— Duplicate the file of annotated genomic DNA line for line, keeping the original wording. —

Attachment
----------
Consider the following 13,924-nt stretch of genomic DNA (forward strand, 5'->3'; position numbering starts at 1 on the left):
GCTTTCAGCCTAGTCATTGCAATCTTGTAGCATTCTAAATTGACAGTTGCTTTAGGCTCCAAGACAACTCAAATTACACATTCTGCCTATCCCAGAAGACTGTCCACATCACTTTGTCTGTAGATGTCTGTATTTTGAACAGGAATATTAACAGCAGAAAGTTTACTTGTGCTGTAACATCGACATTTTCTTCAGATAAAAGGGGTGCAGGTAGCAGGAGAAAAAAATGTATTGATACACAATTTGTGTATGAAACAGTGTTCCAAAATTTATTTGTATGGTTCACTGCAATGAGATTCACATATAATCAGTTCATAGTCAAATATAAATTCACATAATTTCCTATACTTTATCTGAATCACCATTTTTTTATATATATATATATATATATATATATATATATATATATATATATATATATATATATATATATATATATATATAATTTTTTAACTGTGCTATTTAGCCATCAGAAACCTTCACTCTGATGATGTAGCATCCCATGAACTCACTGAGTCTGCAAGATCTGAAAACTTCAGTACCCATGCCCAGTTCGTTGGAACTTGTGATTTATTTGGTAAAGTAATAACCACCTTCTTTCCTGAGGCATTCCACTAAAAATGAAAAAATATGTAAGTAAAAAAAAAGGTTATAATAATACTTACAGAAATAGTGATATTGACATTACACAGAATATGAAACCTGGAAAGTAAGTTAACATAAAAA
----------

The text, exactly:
Consider the following 13,924-nt stretch of genomic DNA (forward strand, 5'->3'; position numbering starts at 1 on the left):
GCTTTCAGCCTAGTCATTGCAATCTTGTAGCATTCTAAATTGACAGTTGCTTTAGGCTCCAAGACAACTCAAATTACACATTCTGCCTATCCCAGAAGACTGTCCACATCACTTTGTCTGTAGATGTCTGTATTTTGAACAGGAATATTAACAGCAGAAAGTTTACTTGTGCTGTAACATCGACATTTTCTTCAGATAAAAGGGGTGCAGGTAGCAGGAGAAAAAAATGTATTGATACACAATTTGTGTATGAAACAGTGTTCCAAAATTTATTTGTATGGTTCACTGCAATGAGATTCACATATAATCAGTTCATAGTCAAATATAAATTCACATAATTTCCTATACTTTATCTGAATCACCATTTTTTTATATATATATATATATATATATATATATATATATATATATATATATATATATATATATATATATATATATATAATTTTTTAACTGTGCTATTTAGCCATCAGAAACCTTCACTCTGATGATGTAGCATCCCATGAACTCACTGAGTCTGCAAGATCTGAAAACTTCAGTACCCATGCCCAGTTCGTTGGAACTTGTGATTTATTTGGTAAAGTAATAACCACCTTCTTTCCTGAGGCATTCCACTAAAAATGAAAAAATATGTAAGTAAAAAAAAAGGTTATAATAATACTTACAGAAATAGTGATATTGACATTACACAGAATATGAAACCTGGAAAGTAAGTTAACATAAAAA